The Ghost of a Saber Tooth Tiger – Midnight Sun (2014)

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The current musical offering from the Ghost of a Saber Tooth Tiger finds pop/psych/folk/garage troubadours Charlotte Kemp Muhl and Sean Lennon partnering with Brooklyn, N.Y.-based Invisible Familiars, combining their talents to take the group’s sound from deep minstrel forests into a swirling dissonance of psychedelic space.

Every song on Midnight Sun, available via Chimera Records on April 29 2014, contains some sort of musical anomaly that sends the listener on a sonic search to reveal more secrets.

A follow up collection to 2010’s intimate living room recording Acoustic Sessions, and the luminescent electrified EP Le Carotte Bleue, the new album begins with the stifling fuzzy pulse of “Too Deep,” a neon warning from Lennon to “keep holding your breath, because you’re already dead.” The song extracts a feeling of breathlessness from the Ghost of a Saber Tooth Tiger vocal blend that rings itself out over the psych-soaked guitar mantra. The song is a powerful and dark opener that sets the table for the grand feast to follow.

Midnight Sun continues with “Xanadu,” a song constructed like a mystical crystal palace, backwards guitars, and hallucinatory keyboard orchestrations mix and match, while swirling and spreading out into new multifarious colorization’s of music. This new recording, taken in contrast to previous GOASTT excursions, is comparable to a new panoramic view of a multicolored alien landscape, which the listener was previously only allowed to glimpse through a cobwebbed keyhole.

The ravaging track “Animals,” is the recipient of an addictive melody, tripped out with funky drums and sunrise harmony vocals that slowly gain the horizon before basking in sunny glory during the expansive chorus. The group has recently released a must-see video for this song, properly conveying the hallucinatory nature and of the track.

The recognizable quirkiness of GOASTT, so apparent on their debut release, is abundant again in “Johannesburg,” where Muhl takes her first seductive vocal of the collection. This light funk travelogue has a luscious guitar break sweet enough to pucker the lips and is sprinkled with numerous sonic delights. Next, the title track becomes a delirious stumble into a smoky moist underground of late night ravers, trippers, hipsters and jet setters lining disorienting halls of sound. Wailing sirens and elongated organ flourishes illuminate the narcotic combined guitar/bass central riff.

A stage favorite of the Ghost of a Saber Tooth Tiger, the musically diverse opus “Last Call” is given a proper studio reading on this set. Rising from its humble beginnings the song flourishes by its well traveled conclusion, allowing the younger Lennon a moment to show off his soulful guitar prowess. “Devil You Know” is another thick slab of prismatic melodies enveloped in astral echo and reverb. The song develops like a painting being created in front of your eyes in shades of red, the dual vocals and conflicted descending guitar riff the songs pulse points.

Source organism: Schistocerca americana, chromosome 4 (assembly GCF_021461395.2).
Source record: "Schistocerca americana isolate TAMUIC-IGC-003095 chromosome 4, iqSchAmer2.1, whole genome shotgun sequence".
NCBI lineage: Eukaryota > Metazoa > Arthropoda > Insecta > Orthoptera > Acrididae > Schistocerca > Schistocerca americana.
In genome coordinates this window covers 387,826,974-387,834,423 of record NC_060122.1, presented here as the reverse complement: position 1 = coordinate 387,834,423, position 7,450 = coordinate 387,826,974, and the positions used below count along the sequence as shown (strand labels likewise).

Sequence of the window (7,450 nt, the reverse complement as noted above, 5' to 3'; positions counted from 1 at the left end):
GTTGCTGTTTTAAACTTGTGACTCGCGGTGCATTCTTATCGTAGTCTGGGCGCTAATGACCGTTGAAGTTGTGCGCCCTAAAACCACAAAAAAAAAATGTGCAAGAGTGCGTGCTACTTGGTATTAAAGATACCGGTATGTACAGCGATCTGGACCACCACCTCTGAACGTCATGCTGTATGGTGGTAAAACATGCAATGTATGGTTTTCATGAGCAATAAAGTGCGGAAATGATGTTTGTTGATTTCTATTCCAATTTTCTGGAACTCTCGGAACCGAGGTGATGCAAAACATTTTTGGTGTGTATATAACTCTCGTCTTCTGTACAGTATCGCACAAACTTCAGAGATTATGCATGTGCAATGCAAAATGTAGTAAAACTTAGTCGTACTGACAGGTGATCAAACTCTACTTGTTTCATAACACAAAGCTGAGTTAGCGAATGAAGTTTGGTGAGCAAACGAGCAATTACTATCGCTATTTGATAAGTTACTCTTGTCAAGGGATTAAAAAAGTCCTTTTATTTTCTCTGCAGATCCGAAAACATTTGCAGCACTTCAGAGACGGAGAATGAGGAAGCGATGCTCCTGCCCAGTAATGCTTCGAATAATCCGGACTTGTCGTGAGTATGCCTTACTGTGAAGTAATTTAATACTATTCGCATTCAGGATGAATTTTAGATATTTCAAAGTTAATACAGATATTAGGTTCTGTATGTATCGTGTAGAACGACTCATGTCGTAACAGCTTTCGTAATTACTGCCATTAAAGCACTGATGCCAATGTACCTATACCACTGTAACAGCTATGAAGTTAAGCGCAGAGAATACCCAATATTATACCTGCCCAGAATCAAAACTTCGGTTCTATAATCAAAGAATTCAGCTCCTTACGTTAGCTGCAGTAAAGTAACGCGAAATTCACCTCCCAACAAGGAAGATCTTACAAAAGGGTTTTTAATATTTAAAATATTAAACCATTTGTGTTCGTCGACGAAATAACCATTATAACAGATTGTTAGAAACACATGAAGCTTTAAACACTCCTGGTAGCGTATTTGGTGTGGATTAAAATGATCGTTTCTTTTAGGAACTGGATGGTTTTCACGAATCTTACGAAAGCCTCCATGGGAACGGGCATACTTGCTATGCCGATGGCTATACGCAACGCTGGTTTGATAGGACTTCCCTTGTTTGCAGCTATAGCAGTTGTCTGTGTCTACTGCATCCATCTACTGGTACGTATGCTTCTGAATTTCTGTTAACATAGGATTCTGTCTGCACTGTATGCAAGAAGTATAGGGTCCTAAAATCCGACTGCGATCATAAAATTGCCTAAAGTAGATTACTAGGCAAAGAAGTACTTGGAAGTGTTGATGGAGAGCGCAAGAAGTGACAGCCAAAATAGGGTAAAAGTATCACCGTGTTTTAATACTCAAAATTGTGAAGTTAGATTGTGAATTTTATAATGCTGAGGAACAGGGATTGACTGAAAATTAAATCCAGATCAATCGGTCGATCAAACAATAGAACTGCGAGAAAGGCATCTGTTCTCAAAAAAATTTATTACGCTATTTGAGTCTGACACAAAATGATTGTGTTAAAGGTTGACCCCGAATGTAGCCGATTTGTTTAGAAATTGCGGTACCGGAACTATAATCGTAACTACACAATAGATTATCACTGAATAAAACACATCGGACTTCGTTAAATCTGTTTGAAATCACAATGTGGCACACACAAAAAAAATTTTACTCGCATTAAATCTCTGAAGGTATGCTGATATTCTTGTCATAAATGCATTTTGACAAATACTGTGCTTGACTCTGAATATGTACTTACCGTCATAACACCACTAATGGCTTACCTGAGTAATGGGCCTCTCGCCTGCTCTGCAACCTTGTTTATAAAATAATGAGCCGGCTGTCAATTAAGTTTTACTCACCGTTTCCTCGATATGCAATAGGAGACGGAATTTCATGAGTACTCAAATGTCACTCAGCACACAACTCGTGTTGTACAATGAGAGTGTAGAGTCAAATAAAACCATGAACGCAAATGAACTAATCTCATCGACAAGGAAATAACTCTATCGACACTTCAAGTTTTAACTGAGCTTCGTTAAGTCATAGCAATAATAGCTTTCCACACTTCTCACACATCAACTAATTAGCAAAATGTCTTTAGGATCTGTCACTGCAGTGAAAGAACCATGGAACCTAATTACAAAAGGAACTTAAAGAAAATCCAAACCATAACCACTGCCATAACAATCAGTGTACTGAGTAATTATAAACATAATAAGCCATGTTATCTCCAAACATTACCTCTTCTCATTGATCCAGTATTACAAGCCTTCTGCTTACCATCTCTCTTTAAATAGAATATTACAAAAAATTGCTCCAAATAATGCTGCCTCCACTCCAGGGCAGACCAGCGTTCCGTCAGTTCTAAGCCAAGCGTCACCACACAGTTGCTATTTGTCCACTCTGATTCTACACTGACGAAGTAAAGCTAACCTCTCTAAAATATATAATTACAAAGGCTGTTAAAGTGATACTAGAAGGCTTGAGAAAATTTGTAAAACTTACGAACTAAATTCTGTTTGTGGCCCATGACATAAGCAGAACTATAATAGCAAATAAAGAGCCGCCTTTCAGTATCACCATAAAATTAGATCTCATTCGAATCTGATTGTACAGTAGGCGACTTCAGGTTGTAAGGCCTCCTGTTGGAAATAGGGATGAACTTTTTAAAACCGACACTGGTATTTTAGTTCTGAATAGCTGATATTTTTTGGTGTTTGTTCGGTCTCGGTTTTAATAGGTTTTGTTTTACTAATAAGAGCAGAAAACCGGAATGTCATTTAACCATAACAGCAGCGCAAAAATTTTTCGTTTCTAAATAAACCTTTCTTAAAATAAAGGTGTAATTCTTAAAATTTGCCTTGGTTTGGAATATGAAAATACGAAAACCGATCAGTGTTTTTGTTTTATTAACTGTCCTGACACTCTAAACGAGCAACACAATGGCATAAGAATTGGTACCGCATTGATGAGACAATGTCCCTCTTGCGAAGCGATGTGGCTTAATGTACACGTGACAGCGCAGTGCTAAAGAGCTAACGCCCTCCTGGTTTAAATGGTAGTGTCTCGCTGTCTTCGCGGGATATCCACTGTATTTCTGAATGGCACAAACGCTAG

“Golden Earring” follows, sounding like an ancient melody reverberating through time, gaining electrification along its travels. Lennon’s vocals elicit his mother’s vocal approach in timbre and attitude and slight vibrato. The song changes from its strange worldly verse into a set of swinging soul chorus changes. Similar to the aforementioned “Last Note,” Lennon again coaxes some gritty attitude from his guitar, enclosing the song brick by brick around an icy mellotron finish.

The trio of tracks leading to the albums close, “Great Expectations,” “Poor Paul Getty” and “Don’t Look Back Orpheus” stay closer to the archeology of the first collection of songs created by the Ghost of a Saber Tooth Tiger in 2010.

“Great Expectations” is a breezy drift that highlights all of the songwriting strengths of Lennon and Muhl, illustrating a catchy chorus and a well thought-out arrangement. “Poor Paul Getty” has a nice power-pop groove and is possibly the most straight forward of the songs on the collection. Braided vocals and a tight arrangement highlight the dulcet quality of the song. Finally, “Don’t Look Back Orpheus” truly could be an Acoustic Sessions left over — and this is not a bad thing. The song is nestled nicely like a delicate flower among tall trees. Music box keyboards and transparent percussion ornately frame perfect Muhl and Lennon vocals. The duo sings as one, skipping through the carnival changes.

Midnight Sun concludes with the melting wax of “Moth to a Flame,” a maelstrom of piercing guitar effects, blinding white noise, dreamy slide and a very Pink Floyd vibe. The wordless sing song vocalizations that circulate through the static and madness, lend the song beautifully conflicting emotion. The song is a massive hallucination to close the album with and a fitting ending statement for the story of the record.

The alternative universe created by the Ghost of a Saber Tooth Tiger here is filled with dark undergrounds, vaudevillian aliens, ancient cults and undiscovered worlds. Lennon and Muhl have again successfully combined art, commentary with diverse sonic accompaniment in an original way that subscribes to no genre except that developed in their own imaginations. With this display of new music, Lennon and Muhl have dipped their cups into the deep cool water of inspiration, disseminating a variegated miscellany of their collaboration.

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Stephen Lewis

A creative writing major at SUNY Brockport and freelance writer from Upstate New York, Stephen Lewis maintains a music-focused site called Talk From the Rock Room: He has also written for UpstateLive Music Guide and Ultimate Classic Rock. Contact Something Else! at
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